Enhanced Security Through the Zero Trust Model

Compu-SOLVE Technologies » Enhanced Security Through the Zero Trust Model
january 2022 newsletter
community spotlight tournament
Compu-SOLVE is proud to have so many of our team members “give back” to our communities through volunteerism. Jeff Weicker, our Operations Manager, has been involved with minor hockey in Midland for several years now. This year Jeff is on the coaching staff of the Midland Centennial Bantam U15 boys team, and they are having a very successful season. Coaching our youth is a very rewarding experience, but also extremely difficult. The Covid-19 pandemic has made this even more so, however Jeff and his coaching staff continue to work diligently to provide a safe and fun environment for their players. We congratulate the team on a Silver Stick Championship win! Hopefully, hockey can resume safely, and the team will be able to represent our area in the International Silver Stick Tournament in February!
enhanced security through the zero trust model
The modern workforce is more mobile than ever before. Users and devices can connect from anywhere, so companies must protect them everywhere. Zero trust has become a dominant security model for addressing the changes brought on by mobility and a distributed workforce. John Kindervag, the creator of zero trust, defines the guiding principle as “never trust, always verify.” With the zero trust model, you gain better visibility across your users, devices, networks, and applications because you are verifying their security state with every access request.
security icons
A zero trust approach can help address common security challenges in the workforce such as phishing, malware, credential theft, remote access, and device security. Because at the end of the day, hackers don’t care how big your company is; they care how weak your security is. They’re more likely to target the companies with the weakest security, no matter how big or small they may be.

Adopting this model provides you with a balance between security and usability. Security teams can make it harder for attackers to collect what they need (user credentials, network access, and the ability to move laterally), and users can get a consistent and more productive security experience regardless of where they are located, what endpoints they are using, or whether their applications are on-premises or in the cloud. Let’s look at the three main pillars to adopt a Zero Trust model for your workforce:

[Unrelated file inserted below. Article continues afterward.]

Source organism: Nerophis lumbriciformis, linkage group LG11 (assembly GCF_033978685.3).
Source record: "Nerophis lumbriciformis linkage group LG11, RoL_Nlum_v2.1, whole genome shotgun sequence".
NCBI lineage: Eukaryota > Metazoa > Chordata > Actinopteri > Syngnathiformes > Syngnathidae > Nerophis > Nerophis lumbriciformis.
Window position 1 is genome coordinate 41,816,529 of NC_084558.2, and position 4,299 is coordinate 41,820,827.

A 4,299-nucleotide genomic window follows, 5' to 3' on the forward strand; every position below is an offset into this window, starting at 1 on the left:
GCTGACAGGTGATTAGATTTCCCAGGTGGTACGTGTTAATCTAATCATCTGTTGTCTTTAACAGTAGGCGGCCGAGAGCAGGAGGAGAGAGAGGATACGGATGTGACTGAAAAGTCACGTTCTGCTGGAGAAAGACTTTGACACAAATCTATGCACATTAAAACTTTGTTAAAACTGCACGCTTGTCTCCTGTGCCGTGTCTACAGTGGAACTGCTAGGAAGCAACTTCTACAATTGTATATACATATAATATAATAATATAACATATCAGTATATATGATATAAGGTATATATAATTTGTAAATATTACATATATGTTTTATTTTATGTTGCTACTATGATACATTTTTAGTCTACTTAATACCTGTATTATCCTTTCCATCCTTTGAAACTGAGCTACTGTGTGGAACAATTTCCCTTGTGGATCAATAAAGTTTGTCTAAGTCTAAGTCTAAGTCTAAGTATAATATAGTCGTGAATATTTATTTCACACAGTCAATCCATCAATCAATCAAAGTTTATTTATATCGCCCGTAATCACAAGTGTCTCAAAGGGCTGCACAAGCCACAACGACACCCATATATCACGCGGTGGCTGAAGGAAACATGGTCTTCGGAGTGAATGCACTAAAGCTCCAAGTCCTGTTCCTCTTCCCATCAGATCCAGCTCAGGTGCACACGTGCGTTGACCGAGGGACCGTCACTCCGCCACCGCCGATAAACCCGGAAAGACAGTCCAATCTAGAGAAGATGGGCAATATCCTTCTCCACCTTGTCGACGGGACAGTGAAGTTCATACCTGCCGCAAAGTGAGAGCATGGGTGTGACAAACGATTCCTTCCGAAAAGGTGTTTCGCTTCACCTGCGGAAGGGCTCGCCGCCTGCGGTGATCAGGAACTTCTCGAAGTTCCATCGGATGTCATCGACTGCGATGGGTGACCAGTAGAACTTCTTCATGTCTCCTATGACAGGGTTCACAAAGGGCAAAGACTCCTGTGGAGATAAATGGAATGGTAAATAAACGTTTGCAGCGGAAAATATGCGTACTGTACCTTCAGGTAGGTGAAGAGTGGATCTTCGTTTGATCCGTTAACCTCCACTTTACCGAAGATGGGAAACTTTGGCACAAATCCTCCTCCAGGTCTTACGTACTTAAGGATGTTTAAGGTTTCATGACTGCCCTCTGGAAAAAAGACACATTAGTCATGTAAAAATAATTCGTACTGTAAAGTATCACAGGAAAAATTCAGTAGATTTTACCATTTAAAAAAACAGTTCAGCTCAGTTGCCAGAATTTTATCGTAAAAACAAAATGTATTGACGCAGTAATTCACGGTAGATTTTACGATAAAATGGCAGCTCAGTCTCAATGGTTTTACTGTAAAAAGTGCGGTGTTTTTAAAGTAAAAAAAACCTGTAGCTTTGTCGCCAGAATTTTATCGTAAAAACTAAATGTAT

establishing user trust

Zero trust requires a user be given access only to the applications they truly need to do their job — and no more. It also requires that user identities be verified using a method like strong multi-factor authentication (or MFA as discussed in our November Newsletter) to establish that they are who they say they are at every single access attempt. Using MFA and establishing user trust is the first step toward building a zero-trust model and protecting against compromised credentials, phishing, and other password-based attacks. MFA adds a layer of security to access a network, application, or database by requiring additional factors to prove the identity of users.

establishing device trust
An organization can mark the devices it has registered and expects to see associated with that particular user as “trusted” whether a device is personally or corporately owned, managed or unmanaged. Under zero trust, devices are checked at every access request to ensure that they meet security parameters and aren’t introducing risk. Devices should also be monitored over time to detect potential threats or anomalous behaviour.
enforcing adaptive policies
Implement requirements for access based on the sensitivity of the resources and the known security state to manage risk levels appropriately. These policies can range from allowing only corporate-managed devices to requiring certain versions of patched software, encryption, or step-up authentication based on user behavior. By enforcing policies that evaluate risk based on attributes like location, user role, and device type, you can have more dynamic control over who and what can access certain applications allowing only the minimum amount of access required for a user to do their job.
securing your network with zero trust approaches
Zero trust is the foundation of our security approach at Compu-SOLVE. Our multi-layered approach includes designating user groups within your organization and provisioning “just enough” access, implementation of MFA with location-based approval, network scanning to detect unusual user behaviour, and much more. This combination of automation, hands on network monitoring and a strong emphasis on security and awareness training within your organization, helps mitigate the risk of bad actors gaining access to your data.

CSOLVE team member Eric Adamson is participating in the annual WWF Climb for Nature at the CN Tower this April. The event sees participants climbing all 1776 steps of the CN Tower while raising funds for the World Wildlife Fund to support their efforts in nature restoration, wildlife conservation, and fighting climate change. To learn more about this event and support the cause: WWF CN Tower Climb.

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